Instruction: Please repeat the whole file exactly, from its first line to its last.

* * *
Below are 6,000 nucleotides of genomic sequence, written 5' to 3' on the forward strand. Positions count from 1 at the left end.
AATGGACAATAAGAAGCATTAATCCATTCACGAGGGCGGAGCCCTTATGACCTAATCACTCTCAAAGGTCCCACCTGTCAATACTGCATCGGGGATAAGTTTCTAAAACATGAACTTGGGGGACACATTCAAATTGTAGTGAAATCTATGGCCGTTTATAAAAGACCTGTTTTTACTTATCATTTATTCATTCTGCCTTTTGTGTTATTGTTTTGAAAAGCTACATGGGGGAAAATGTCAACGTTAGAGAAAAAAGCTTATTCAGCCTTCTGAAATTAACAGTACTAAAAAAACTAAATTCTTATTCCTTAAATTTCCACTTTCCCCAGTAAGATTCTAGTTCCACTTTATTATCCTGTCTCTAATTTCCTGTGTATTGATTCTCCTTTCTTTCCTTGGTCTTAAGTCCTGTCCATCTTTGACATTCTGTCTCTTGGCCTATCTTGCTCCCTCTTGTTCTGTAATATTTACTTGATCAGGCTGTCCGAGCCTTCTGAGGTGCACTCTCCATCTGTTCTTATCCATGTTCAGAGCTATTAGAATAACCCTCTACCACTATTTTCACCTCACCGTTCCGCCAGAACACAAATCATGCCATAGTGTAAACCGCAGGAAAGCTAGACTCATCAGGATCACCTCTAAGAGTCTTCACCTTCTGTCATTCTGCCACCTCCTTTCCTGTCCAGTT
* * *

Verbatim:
Below are 6,000 nucleotides of genomic sequence, written 5' to 3' on the forward strand. Positions count from 1 at the left end.
AATGGACAATAAGAAGCATTAATCCATTCACGAGGGCGGAGCCCTTATGACCTAATCACTCTCAAAGGTCCCACCTGTCAATACTGCATCGGGGATAAGTTTCTAAAACATGAACTTGGGGGACACATTCAAATTGTAGTGAAATCTATGGCCGTTTATAAAAGACCTGTTTTTACTTATCATTTATTCATTCTGCCTTTTGTGTTATTGTTTTGAAAAGCTACATGGGGGAAAATGTCAACGTTAGAGAAAAAAGCTTATTCAGCCTTCTGAAATTAACAGTACTAAAAAAACTAAATTCTTATTCCTTAAATTTCCACTTTCCCCAGTAAGATTCTAGTTCCACTTTATTATCCTGTCTCTAATTTCCTGTGTATTGATTCTCCTTTCTTTCCTTGGTCTTAAGTCCTGTCCATCTTTGACATTCTGTCTCTTGGCCTATCTTGCTCCCTCTTGTTCTGTAATATTTACTTGATCAGGCTGTCCGAGCCTTCTGAGGTGCACTCTCCATCTGTTCTTATCCATGTTCAGAGCTATTAGAATAACCCTCTACCACTATTTTCACCTCACCGTTCCGCCAGAACACAAATCATGCCATAGTGTAAACCGCAGGAAAGCTAGACTCATCAGGATCACCTCTAAGAGTCTTCACCTTCTGTCATTCTGCCACCTCCTTTCCTGTCCAGTT